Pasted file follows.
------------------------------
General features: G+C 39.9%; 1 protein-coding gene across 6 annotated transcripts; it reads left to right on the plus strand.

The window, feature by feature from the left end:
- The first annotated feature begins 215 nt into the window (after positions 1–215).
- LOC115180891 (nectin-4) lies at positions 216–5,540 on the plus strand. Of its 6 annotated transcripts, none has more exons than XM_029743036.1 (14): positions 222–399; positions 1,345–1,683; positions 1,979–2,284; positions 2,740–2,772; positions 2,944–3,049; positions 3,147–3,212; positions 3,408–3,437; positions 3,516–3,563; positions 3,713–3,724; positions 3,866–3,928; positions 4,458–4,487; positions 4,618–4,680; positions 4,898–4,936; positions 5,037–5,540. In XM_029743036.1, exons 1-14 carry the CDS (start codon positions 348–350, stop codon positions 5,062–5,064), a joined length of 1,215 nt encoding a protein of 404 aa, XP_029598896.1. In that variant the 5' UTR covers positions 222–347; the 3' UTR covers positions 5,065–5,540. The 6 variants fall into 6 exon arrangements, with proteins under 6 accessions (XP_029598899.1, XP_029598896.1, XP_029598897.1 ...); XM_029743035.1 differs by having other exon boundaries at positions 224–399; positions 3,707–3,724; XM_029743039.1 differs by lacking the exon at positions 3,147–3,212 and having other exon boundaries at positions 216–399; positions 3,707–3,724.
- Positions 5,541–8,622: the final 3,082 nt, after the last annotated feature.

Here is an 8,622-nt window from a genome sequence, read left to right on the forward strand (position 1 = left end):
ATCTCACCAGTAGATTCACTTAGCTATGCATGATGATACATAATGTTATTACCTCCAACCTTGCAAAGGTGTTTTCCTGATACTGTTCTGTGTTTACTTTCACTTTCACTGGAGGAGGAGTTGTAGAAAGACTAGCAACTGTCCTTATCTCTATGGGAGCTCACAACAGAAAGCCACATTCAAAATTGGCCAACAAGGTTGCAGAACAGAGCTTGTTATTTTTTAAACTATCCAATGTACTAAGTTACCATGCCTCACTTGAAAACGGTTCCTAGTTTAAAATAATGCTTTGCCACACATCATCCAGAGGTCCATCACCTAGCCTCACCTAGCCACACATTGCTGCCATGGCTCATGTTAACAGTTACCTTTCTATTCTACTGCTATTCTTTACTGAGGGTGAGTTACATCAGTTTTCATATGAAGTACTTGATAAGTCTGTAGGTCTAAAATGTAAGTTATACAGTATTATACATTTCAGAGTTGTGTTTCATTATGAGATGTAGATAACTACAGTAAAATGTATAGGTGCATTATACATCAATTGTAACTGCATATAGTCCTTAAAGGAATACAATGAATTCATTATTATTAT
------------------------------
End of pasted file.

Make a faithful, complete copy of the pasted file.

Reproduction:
General features: G+C 39.9%; 1 protein-coding gene across 6 annotated transcripts; it reads left to right on the plus strand.

The window, feature by feature from the left end:
- The first annotated feature begins 215 nt into the window (after positions 1–215).
- LOC115180891 (nectin-4) lies at positions 216–5,540 on the plus strand. Of its 6 annotated transcripts, none has more exons than XM_029743036.1 (14): positions 222–399; positions 1,345–1,683; positions 1,979–2,284; positions 2,740–2,772; positions 2,944–3,049; positions 3,147–3,212; positions 3,408–3,437; positions 3,516–3,563; positions 3,713–3,724; positions 3,866–3,928; positions 4,458–4,487; positions 4,618–4,680; positions 4,898–4,936; positions 5,037–5,540. In XM_029743036.1, exons 1-14 carry the CDS (start codon positions 348–350, stop codon positions 5,062–5,064), a joined length of 1,215 nt encoding a protein of 404 aa, XP_029598896.1. In that variant the 5' UTR covers positions 222–347; the 3' UTR covers positions 5,065–5,540. The 6 variants fall into 6 exon arrangements, with proteins under 6 accessions (XP_029598899.1, XP_029598896.1, XP_029598897.1 ...); XM_029743035.1 differs by having other exon boundaries at positions 224–399; positions 3,707–3,724; XM_029743039.1 differs by lacking the exon at positions 3,147–3,212 and having other exon boundaries at positions 216–399; positions 3,707–3,724.
- Positions 5,541–8,622: the final 3,082 nt, after the last annotated feature.

Here is an 8,622-nt window from a genome sequence, read left to right on the forward strand (position 1 = left end):
ATCTCACCAGTAGATTCACTTAGCTATGCATGATGATACATAATGTTATTACCTCCAACCTTGCAAAGGTGTTTTCCTGATACTGTTCTGTGTTTACTTTCACTTTCACTGGAGGAGGAGTTGTAGAAAGACTAGCAACTGTCCTTATCTCTATGGGAGCTCACAACAGAAAGCCACATTCAAAATTGGCCAACAAGGTTGCAGAACAGAGCTTGTTATTTTTTAAACTATCCAATGTACTAAGTTACCATGCCTCACTTGAAAACGGTTCCTAGTTTAAAATAATGCTTTGCCACACATCATCCAGAGGTCCATCACCTAGCCTCACCTAGCCACACATTGCTGCCATGGCTCATGTTAACAGTTACCTTTCTATTCTACTGCTATTCTTTACTGAGGGTGAGTTACATCAGTTTTCATATGAAGTACTTGATAAGTCTGTAGGTCTAAAATGTAAGTTATACAGTATTATACATTTCAGAGTTGTGTTTCATTATGAGATGTAGATAACTACAGTAAAATGTATAGGTGCATTATACATCAATTGTAACTGCATATAGTCCTTAAAGGAATACAATGAATTCATTATTATTAT